In the Washington Examiner, Buckeye’s Greg Lawson looks at needed changes to how the IRS seizes and freezes business accounts, writing, “As Trump looks for new ways to help small businesses and ease the burdens that Big Government continues to lay upon their calloused shoulders, he would do well to improve upon the bipartisan, unanimous reforms of the Taxpayer First Act, and promulgate new rules for the IRS to follow when the IRS errs. Everyone makes mistakes, even federal agencies. Everyone should own up to them, especially the IRS.”
Ohio’s recently-passed budget included a long overdue victory for Ohio’s families and school choice advocates that The Buckeye Institute has championed for years. Included in the 2,600-page budget bill was a significant expansion of Ohio’s EdChoice program, which provides education scholarships for students from failing public schools and scholarships to low-income families.
In the Akron Beacon Journal, Buckeye’s Greg Lawson responds to a July 3 editorial “Cut state regulations? Not in this way,” writing, “Ohio desperately needs regulatory reform that eliminates unnecessary regulations that strangle private industry and enterprise as part of the state’s broader reform efforts to boost economic growth. If Ohio does not focus its regulations and rules on protecting the public from genuine harm, the state will continue to see slower growth and lower prosperity compared to many other states.”
The Buckeye Institute’s Legal Fight for Public Workers Will Protect the First Amendment Rights of Millions
Immediately following the Supreme Court’s landmark Janus decision, The Buckeye Institute launched its comprehensive and multi-pronged Workers Choose campaign to notify hundreds of thousands of public employees in Ohio of their newly-recognized Janus rights through direct mail and targeted online ads. The Buckeye Institute was not satisfied to stop there, but insisted upon asking the next big question in labor law, namely, “if it violates the First Amendment to compel financial support for union advocacy, how on earth can states require these same public employees to speak through unions that many of them choose not to join?”
In The Columbus Dispatch, Buckeye’s Greg Lawson shines a light on Ohio’s “shadow budget,” writing, “Finding the bottom line on Ohio’s budget is not as simple as most of us might think it should be. And too often it looks nothing like what we have been told. Recent headlines, for example, trumpeted: ‘Tax cuts, money for schools, children highlight House-passed $69 billion budget,’ when the real budget will see Columbus spend more than $140 billion of Ohio taxpayer money.”
The Buckeye Institute’s Fight to Increase Job Opportunities for Military Families: Melonia Lillie ’s Story
Melonia Lillie has been a registered nurse for 20 years and has served this country alongside her active duty Marine Corps husband as a military spouse since 2008. Through military transfers, Melonia’s support of her husband’s military service has taken her and her family from California, to Colorado, to Washington, DC, back to California, and now to Ohio. And while we are glad to have her here in the Buckeye State, our occupational licensing requirements have not been welcoming.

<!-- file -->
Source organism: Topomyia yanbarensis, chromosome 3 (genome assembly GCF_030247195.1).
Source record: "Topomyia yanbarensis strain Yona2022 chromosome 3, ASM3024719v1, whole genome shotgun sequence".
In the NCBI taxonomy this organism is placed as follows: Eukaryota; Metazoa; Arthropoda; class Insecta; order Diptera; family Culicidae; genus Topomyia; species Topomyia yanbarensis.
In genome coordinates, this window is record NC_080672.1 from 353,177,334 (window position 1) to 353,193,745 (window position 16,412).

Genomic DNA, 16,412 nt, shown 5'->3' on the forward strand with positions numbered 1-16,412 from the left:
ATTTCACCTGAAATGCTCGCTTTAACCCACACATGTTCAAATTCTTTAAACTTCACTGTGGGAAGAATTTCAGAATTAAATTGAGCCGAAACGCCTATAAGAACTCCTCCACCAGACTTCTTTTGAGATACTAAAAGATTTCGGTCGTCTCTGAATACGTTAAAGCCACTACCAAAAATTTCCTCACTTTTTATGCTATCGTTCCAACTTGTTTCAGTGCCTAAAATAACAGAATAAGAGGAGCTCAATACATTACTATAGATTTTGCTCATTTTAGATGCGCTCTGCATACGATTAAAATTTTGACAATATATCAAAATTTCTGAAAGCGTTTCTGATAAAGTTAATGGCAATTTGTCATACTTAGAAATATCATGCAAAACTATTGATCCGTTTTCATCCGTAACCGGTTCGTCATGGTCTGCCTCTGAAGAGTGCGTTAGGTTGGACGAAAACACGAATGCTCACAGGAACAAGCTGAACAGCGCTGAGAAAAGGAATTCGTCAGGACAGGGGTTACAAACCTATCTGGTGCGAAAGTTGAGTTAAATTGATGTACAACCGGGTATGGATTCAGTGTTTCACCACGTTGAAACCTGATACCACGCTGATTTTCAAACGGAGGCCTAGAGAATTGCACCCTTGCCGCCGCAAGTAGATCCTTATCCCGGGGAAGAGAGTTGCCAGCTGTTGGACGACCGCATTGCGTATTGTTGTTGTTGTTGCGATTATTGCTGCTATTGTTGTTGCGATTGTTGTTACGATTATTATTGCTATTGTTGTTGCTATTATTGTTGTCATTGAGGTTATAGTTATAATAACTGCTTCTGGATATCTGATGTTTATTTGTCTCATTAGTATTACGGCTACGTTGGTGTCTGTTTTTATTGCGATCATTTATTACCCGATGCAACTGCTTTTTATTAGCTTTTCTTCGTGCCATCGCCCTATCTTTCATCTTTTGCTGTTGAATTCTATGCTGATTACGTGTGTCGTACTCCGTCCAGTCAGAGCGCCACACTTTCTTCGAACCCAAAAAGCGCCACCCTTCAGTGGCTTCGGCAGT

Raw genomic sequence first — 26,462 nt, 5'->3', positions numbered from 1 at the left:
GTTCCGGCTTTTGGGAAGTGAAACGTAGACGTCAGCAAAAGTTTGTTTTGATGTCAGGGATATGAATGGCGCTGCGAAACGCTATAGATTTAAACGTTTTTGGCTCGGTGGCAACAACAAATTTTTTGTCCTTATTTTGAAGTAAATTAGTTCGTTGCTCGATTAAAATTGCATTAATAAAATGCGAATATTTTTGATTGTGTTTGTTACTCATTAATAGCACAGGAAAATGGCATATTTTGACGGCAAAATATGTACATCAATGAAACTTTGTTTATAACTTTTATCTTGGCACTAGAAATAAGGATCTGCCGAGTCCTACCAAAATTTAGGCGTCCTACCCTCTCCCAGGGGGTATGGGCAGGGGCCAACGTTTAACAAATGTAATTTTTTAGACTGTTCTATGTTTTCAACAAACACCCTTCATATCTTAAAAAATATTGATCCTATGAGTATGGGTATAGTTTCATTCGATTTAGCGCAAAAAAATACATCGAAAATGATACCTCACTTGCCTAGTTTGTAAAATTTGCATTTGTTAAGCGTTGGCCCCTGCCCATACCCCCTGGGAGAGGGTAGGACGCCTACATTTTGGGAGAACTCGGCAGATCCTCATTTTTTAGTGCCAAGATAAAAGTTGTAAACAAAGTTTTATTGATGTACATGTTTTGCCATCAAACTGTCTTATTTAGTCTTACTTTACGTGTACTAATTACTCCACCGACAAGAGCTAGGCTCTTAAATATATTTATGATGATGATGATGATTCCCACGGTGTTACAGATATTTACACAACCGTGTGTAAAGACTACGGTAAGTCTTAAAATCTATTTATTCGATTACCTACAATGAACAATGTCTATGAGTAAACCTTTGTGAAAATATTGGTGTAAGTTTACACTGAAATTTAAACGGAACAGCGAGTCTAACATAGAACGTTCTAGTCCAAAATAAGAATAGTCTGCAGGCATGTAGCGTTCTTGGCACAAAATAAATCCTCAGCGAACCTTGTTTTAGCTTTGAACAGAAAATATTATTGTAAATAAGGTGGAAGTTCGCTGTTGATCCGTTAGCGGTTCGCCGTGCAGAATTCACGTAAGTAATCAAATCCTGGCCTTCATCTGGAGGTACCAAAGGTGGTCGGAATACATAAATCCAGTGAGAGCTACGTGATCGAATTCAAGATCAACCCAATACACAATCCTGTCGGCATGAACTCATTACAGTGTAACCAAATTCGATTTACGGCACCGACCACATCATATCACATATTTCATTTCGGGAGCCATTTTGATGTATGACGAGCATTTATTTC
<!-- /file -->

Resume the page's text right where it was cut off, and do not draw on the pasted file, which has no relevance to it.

When the House budget was voted out of the Finance Committee it contained an important program that has been unfairly maligned and misunderstood since it was first introduced in 2015. Healthy Ohio—structured after the popular and successful Healthy Indiana 2.0—was removed from the final version of House Bill 166 before it passed the Ohio House and the Ohio Senate can now reverse this action and restore this critical program to Ohio’s biennial budget.
In the Akron Beacon Journal, Buckeye’s Greg Lawson looks at restrictions placed on debt settlement companies that make it more difficult for Ohioans to get help resolving their debt, writing, “There is growing concern in the state’s debt-settlement industry that a decision by the Ohio Supreme Court will be misapplied and ultimately prevent non-lawyer debt settlement firms from serving Ohioans.”
The Buckeye Institute Achieves One of the Nation’s Best Occupational Licensing Reform Laws and More is Yet to Come
Powerful, entrenched interests prospered from a restrictive occupational licensing regime in Ohio for decades. This dysfunctional form of crony capitalism narrowly benefited the well-connected, while disadvantaging people seeking to start new professions or become eligible for promotions. The Buckeye Institute recognized the injustice, and went to work combat this unfair system.
New Justice Action Network Poll Finds Overwhelming Majority of Ohioans Support Drug Sentencing Reform
As the Ohio General Assembly continues to look at drug sentencing reform in Ohio, a new poll from the U.S. Justice Action Network found that a whopping 87 percent of Ohioans favor reducing prison time for low-level, non-violent offenders and reinvesting savings into community-based supervision programs.